Lactic acid for underarms - does it really work?
Sweating is a part of our daily life. We all have around four million sweat glands to balance our temperature and release toxins. Without sweat, we can easily overheat and cause serious harm to our bodies.The breakdown of sweat
There are two main sweat glands within our body: eccrine sweat glands that produce watery and salty sweat, and apocrine sweat glands that are found in areas of our body like armpits and groins. Bacteria tend to live where our apocrine sweat glands are located, and when we produce sweat, this bacterium breaks down the chemicals; its output creates both discoloration and an unmistakable scent. Our armpits have a normal pH balance of 5.5, but when bacteria live and thrive where our apocrine sweat glands are, the imbalance can seem like an uphill battle.
There are tricks and trades as old as time to cure the smells and stains that come with sweat, especially when it comes to underarms, and one of the hottest ingredients on the market includes Lactic acid.
Lactic acid is an alpha-hydroxy acid which can easily penetrate your skin and remove dead skin cells. When using Lactic acid, benefits include:
Lighter skin, especially in discolored areas
New cell growth stimulation
Balanced pH levels
While lighter skin and stimulated cell growth is great news for those who have darker underarms, one of the most powerful perks of Lactic acid is its ability to balance your armpit’s pH levels. Lactic acid’s penetration can easily restore balance to your armpits, dislodging the bacteria breaking down your sweat, to create a fresh and odorless environment. It has worked wonders for people with a variety of skin types and has quickly become one of the hottest products on the market.
A harsh exfoliant applied to your skin—especially an area as sensitive as underarms—can create irritation, hyperpigmentation, and other damaging effects. More than just a warning for those with sensitive skin, over-applying acid to your body on a daily basis easily does more harm than good.
(US Food & Drug Administration, 2022)the skin’s sensitivity to the sun. As a result, people should always wear sunscreen if they incorporate an AHA into their skin care routine.Important: Do not use lactic acid pure and undiluted; the solution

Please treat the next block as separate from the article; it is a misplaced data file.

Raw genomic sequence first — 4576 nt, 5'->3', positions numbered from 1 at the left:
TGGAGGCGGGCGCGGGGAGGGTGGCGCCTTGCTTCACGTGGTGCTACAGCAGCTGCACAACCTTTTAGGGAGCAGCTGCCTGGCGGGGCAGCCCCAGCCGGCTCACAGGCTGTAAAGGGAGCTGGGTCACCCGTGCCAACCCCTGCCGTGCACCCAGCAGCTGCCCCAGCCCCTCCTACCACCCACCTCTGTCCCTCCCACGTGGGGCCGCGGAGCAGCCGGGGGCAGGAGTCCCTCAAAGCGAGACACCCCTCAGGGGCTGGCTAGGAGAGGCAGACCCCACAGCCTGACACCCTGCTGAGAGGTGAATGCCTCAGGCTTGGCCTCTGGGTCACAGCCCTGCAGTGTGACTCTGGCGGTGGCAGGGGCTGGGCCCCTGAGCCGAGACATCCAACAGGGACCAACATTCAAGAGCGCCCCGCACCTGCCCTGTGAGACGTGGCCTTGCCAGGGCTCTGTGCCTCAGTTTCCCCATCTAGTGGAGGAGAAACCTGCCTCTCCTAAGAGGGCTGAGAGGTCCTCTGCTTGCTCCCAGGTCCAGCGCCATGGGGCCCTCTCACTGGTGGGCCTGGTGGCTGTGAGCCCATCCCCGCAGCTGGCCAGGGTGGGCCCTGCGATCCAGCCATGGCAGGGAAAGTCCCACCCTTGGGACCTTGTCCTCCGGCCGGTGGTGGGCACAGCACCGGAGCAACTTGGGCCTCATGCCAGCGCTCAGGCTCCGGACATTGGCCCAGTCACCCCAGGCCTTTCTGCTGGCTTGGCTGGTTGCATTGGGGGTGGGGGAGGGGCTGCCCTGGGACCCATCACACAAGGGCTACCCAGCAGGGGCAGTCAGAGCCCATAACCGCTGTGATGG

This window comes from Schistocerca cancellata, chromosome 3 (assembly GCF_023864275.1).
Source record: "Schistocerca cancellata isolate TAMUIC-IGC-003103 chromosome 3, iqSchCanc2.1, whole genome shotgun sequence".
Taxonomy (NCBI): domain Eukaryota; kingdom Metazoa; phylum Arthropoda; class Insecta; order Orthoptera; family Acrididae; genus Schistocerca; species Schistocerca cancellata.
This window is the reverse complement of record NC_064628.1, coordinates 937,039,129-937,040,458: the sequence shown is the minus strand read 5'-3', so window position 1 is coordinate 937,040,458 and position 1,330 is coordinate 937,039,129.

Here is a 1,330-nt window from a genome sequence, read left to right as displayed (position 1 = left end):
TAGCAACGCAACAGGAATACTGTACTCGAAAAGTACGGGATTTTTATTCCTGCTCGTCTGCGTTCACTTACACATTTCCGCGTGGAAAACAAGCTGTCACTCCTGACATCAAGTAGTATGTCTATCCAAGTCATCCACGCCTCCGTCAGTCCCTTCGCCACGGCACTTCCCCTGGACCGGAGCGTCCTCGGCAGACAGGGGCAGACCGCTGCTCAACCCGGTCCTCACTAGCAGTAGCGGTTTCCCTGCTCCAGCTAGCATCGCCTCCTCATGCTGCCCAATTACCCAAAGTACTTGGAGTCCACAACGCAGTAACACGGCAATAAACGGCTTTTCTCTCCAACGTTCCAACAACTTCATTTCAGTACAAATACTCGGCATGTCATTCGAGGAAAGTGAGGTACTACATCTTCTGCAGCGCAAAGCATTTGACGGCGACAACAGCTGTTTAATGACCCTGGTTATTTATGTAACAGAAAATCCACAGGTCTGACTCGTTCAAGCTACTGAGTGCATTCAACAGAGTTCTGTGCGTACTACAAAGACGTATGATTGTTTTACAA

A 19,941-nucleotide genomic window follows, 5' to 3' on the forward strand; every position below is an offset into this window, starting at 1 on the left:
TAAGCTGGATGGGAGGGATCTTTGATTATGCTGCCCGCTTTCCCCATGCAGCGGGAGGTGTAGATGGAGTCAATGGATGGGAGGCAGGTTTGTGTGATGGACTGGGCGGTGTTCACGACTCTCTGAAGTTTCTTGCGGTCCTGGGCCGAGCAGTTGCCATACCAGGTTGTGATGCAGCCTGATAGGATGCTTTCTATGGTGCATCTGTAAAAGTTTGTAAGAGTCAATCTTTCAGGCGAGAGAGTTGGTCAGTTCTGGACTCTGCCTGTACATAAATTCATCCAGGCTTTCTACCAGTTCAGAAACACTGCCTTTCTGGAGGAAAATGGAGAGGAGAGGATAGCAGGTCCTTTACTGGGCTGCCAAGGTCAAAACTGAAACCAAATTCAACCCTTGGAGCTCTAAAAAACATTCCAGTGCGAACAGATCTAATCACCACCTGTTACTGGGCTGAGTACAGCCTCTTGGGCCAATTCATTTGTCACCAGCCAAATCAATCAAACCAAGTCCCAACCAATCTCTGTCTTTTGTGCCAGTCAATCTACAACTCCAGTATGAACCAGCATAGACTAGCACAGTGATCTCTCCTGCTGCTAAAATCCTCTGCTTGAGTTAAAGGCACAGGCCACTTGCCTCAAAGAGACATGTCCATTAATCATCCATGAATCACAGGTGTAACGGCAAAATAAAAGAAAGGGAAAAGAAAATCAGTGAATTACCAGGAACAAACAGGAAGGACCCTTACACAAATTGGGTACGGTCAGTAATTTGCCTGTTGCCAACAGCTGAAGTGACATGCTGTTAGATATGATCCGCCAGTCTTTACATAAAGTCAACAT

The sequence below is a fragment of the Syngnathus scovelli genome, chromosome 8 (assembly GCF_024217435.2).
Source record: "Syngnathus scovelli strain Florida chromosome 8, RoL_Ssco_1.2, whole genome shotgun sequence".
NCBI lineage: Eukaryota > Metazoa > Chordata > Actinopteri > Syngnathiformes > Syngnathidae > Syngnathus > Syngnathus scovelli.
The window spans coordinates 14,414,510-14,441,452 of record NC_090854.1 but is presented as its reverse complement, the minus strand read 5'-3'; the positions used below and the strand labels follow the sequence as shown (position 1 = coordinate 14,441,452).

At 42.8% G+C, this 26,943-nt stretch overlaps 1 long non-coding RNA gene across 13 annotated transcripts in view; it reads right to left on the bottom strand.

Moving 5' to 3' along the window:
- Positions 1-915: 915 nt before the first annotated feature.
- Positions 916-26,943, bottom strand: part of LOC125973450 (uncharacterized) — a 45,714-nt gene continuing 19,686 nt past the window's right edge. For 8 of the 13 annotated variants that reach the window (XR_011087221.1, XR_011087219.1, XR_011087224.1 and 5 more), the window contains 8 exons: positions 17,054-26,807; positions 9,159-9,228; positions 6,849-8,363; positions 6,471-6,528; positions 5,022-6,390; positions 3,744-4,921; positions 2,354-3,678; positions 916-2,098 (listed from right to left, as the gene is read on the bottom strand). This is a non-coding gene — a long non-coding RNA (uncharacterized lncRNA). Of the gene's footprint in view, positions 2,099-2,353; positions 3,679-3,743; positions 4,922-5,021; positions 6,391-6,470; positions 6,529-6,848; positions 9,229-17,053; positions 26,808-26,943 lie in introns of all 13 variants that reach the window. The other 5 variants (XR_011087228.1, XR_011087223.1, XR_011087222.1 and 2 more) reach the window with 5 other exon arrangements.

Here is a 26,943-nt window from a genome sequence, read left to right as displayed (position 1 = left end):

is highly acidic and can lead to skin irritation and skin burns. External use only. Please note that when using this ingredient
regularly in skin care products, the skin will be very sensitive and needs to be protected from the sun, wearing sunscreen or any
other protection. Follow all directions on the product label or ask the Doctor for a dosage.
The American Academy of Dermatology Association (AAD) suggests that a person tests the skin care products by:
Applying the product to a test spot, such as the bend of the elbow or the underside of the arm. People should do this twice a day for 7–10 days, using the same amount and thickness they would be using if they were applying the product normally.
Leaving the product on for as long as the packet instructions suggest.
Using the product if no irritation or inflammation occurs.
Frequently Asked Questions:
Do I need lactic acid in my skincare?
Lactic acid has a few benefits for skin. This alpha hydroxy acid (AHA) removes dead skin cells, lightens dark spots, and improves the look of fine lines and wrinkles on all skin types—including sensitive skin. Lactic acid is used in over-the-counter (OTC) skin care products and professional treatments.
Does lactic acid brighten skin?
Through its exfoliating action, lactic acid is used to swipe away dead skin cells, brighten complexion, lighten hyperpigmentation, and improve the appearance of fine lines. Different than other acids, it's also moisturizing, which is why you'll see it show up across skincare products.
What skin type is lactic acid best for?
Lactic acid works on all skin types, however is particularly beneficial for sensitive, dry and mature skin. “It should be one of the first exfoliating acids people go to if they are more sensitive or cautious about exfoliating.
Is lactic acid better for oily or dry skin?
Glycolic Acid may be better tolerated by normal to oily skin types, and is often advised for uneven skin texture since it may penetrate deeper into the skin layer. Lactic Acid, on the other hand, is a milder exfoliant that can be ideal for dry or sensitive skin.
Alpha hydroxy acids like glycolic acid and lactic acid can have a retexturizing effect on the skin. Using products that contain these ingredients may help to reduce the appearance of enlarged pores by helping to sweep away dead skin cells, oil and other debris that has built up inside pores and on the skin's surface.
Is lactic acid an AHA or BHA?
Lactic acid is another common AHA. Unlike other AHAs made from fruits, lactic acid is made from lactose in milk. It's also known for its significant exfoliation and anti-aging effects.
How often should you apply lactic acid?
Start by following the instructions on the packaging—many advise using lactic acid every other night, or even once or twice a week. Slight tingling or redness is normal, but if you experience anything more intense, talk to your derma. Layer on a moisturizer.
Do I moisturize after lactic acid?
Lactic acid is a time-tested exfoliator that provides deep hydration and helps smooth out fine lines and wrinkles. To incorporate lactic acid into your skincare routine, start with a cleanser, followed by serum, and then moisturizer.
Is lactic acid safe to use in pregnancy?
AHA treatments are safe to use during pregnancy. However, a person should speak with a dermatologist before undergoing treatments if they are pregnant
Is lactic acid safe to use alongside other anti-aging products?
People can alternate using products containing lactic acid with other anti-aging products, such as vitamin C and Retinoid creams.